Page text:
Re:A fiasco in every way but one important one. (0)

Rosyna (80334) | more than 2 years ago | (#36213758)

With jailbreaks, you end up with less functionality in some aspects and more in others and the things you lose can be very consequential.

On the other hand, a rooted android phone does not (generally) run that risk

Yeah, if you never get updates for your device in the first place, rooting won't make upgrading worse

(Or at least until a workaround is found) (5, Funny)

Palmsie (1550787) | more than 2 years ago | (#36213160)

Which will be in about a week.

Re:(Or at least until a workaround is found) (1)

Anonymous Coward | more than 2 years ago | (#36213194)

72 hours.

Re:(Or at least until a workaround is found) (0)

Anonymous Coward | more than 2 years ago | (#36213234)

conventional media: HACKERS FIND WAY TO ILLEGALLY DOWNLOAD VIDEOS DESPITE GOOGLE's PROTECTION.

Great, really looking forward to this Catch-22 for power-users.

Re:(Or at least until a workaround is found) (1)

Anonymous Coward | more than 2 years ago | (#36213366)

It'll take a week for people to realize they could just torrent the movie instead of paying money for a 24 hour version?

Re:(Or at least until a workaround is found) (4, Interesting)

tripleevenfall (1990004) | more than 2 years ago | (#36213382)

"Hello." -Carl Sagan

Re:(Or at least until a workaround is found) (0)

Anonymous Coward | more than 2 years ago | (#36213744)

OK, I'll turn in my geek card. What does this comment mean? Google, it does nothing.

Re:(Or at least until a workaround is found) (0)

Anonymous Coward | more than 2 years ago | (#36213580)

There's always BitTorrent [google.de] and Gnutella [google.de] .
Done, and done!
Do I get a trophy? ;)

Rats! (2, Funny)

Anonymous Coward | more than 2 years ago | (#36213164)

And I was totally planning on abandoning Netflix and BitTorrent in favor of yet another half-baked movie service!

Crap. (-1)

Anonymous Coward | more than 2 years ago | (#36213172)

Yeah Android is soooo "open. ^This really proves it.

Re:Crap. (5, Informative)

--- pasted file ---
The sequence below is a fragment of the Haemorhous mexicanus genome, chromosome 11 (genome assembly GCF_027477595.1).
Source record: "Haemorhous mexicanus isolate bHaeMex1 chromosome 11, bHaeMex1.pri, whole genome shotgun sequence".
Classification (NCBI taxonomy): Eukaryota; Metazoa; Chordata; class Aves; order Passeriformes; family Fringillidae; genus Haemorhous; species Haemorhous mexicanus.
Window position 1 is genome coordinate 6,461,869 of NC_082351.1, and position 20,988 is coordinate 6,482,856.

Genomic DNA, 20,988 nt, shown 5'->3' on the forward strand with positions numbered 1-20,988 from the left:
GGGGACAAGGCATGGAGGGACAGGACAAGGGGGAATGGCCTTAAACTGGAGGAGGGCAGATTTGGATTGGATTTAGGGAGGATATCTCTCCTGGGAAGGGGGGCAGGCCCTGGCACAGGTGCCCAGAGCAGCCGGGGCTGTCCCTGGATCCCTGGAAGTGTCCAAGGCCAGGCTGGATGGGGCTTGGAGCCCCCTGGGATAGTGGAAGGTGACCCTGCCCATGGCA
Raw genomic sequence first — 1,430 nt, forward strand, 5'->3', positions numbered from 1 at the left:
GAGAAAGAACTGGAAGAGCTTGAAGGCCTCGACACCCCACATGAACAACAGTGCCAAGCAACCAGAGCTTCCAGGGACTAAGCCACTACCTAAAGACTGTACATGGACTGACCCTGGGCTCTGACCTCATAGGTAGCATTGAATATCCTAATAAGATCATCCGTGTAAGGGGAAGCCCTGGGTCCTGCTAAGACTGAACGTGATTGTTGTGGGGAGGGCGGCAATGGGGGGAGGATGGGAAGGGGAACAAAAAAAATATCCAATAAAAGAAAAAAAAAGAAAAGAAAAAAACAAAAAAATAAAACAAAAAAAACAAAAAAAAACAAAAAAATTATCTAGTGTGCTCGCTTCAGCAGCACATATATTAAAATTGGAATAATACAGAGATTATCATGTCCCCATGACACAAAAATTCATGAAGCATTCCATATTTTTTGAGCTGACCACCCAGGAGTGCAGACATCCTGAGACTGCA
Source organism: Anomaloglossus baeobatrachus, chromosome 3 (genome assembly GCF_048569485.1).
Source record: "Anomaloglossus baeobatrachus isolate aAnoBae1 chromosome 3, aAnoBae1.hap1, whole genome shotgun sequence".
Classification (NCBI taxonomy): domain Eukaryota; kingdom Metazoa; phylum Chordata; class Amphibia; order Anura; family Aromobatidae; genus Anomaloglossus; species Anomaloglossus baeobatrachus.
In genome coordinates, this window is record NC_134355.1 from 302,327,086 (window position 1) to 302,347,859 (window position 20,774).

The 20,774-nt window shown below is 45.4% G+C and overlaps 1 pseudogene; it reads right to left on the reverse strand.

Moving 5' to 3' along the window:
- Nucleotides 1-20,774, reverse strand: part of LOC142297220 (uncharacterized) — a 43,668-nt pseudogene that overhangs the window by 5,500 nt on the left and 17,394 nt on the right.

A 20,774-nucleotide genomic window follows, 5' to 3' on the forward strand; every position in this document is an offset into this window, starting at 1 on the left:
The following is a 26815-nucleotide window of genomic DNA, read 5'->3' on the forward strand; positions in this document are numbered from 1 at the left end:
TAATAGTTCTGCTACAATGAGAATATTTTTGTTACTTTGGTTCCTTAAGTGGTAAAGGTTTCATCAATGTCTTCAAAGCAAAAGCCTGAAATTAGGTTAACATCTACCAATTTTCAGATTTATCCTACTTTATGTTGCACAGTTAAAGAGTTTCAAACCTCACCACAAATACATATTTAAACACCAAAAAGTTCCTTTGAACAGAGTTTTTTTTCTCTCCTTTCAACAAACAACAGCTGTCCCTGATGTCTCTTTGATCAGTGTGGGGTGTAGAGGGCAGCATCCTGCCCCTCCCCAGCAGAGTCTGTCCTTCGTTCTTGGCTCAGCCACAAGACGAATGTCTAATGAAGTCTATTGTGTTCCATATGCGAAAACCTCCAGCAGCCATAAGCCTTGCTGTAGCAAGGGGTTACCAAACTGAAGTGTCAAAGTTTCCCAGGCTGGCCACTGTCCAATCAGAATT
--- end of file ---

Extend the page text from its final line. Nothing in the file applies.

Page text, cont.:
RobbieCrash (834439) | more than 2 years ago | (#36213220)

Google's Android Market != Android

Google dictating the terms of the Android Market being limited does not mean that Android is closed any more than Amazon requiring you to have an Amazon account to use their market does.

Re:Crap. (2)

rockman_x_2002 (1791612) | more than 2 years ago | (#36213526)

This, plus I gather the MPAA has a part in twisting Google's arm to put certain stipulations in place to cover them. It just doesn't sound like the kind of thing Google would worry about themselves unless there were someone else involved in the deal. All speculation, of course. But food for thought.

3.99 are you out of your mind? (3, Insightful)

cultiv8 (1660093) | more than 2 years ago | (#36213216)

I didn't even know there was a such thing as a "Android Movie Market", an honestly don't care, I don't plan to pay $3.99 to "rent" a movie to my phone. I'll be happy once Netflix comes to Droid.

Re:3.99 are you out of your mind? (3, Informative)

mariasama16 (1895136) | more than 2 years ago | (#36213240)

Go to http://forum.xda-developers.com/showthread.php?t=1076150 [xda-developers.com] , there's2 different modified versions of the Netflix.apk which people have reported success with. Root not required.

Re:3.99 are you out of your mind? (0)

Anonymous Coward | more than 2 years ago | (#36213280)

Netflix is already available for my nexus one straight from the market

Re:3.99 are you out of your mind? (0)

Anonymous Coward | more than 2 years ago | (#36213356)

Congratulations? The OP clearly stated "Droid" in his post. Netflix is having issues getting on every phone due to implementing DRM support required by the movie industry. I suspect that these modified apk's leave the movies somehow open as a result, which will not make the movie industry happy.

Re:3.99 are you out of your mind? (2)

Drathos (1092) | more than 2 years ago | (#36213476)

Before you go with the hacked versions, give the original apk a shot. Works on my Droid running CM7. Got it from xda-dev [xda-developers.com] before the hacked versions were posted (it's also posted in the thread with the hacked versions).

I did have it sort of lock up once (kept playing, but wouldn't react to any input and couldn't exit it), but that was the only issue and it's worked fine since.

Re:3.99 are you out of your mind? (3, Interesting)

PPH (736903) | more than 2 years ago | (#36213318)

For $3.99, it had better run on my 50" 1080p plasma TV.

Re:3.99 are you out of your mind? (0)

Anonymous Coward | more than 2 years ago | (#36213524)

Already did, https://market.android.com/details?id=com.netflix.mediaclient

Obviously required by the studios (5, Insightful)

Edmund Blackadder (559735) | more than 2 years ago | (#36213224)

For all the idiots that are going to complain about Google reneging on their openness promises this was obviously required by the content owners. There is no way the studios will allow any of their precious precious movies to run on a device without them being absolutely certain that they know where the data goes from the network connection to the screen and they can ensure nobody copies it.

Believe me, I know. I run Linux and there is no way to get any of the legal paid for movie services on my computer. iTunes does not work, Netflix does not work, the Amazon thing does not work. (I can only get free services like Hulu).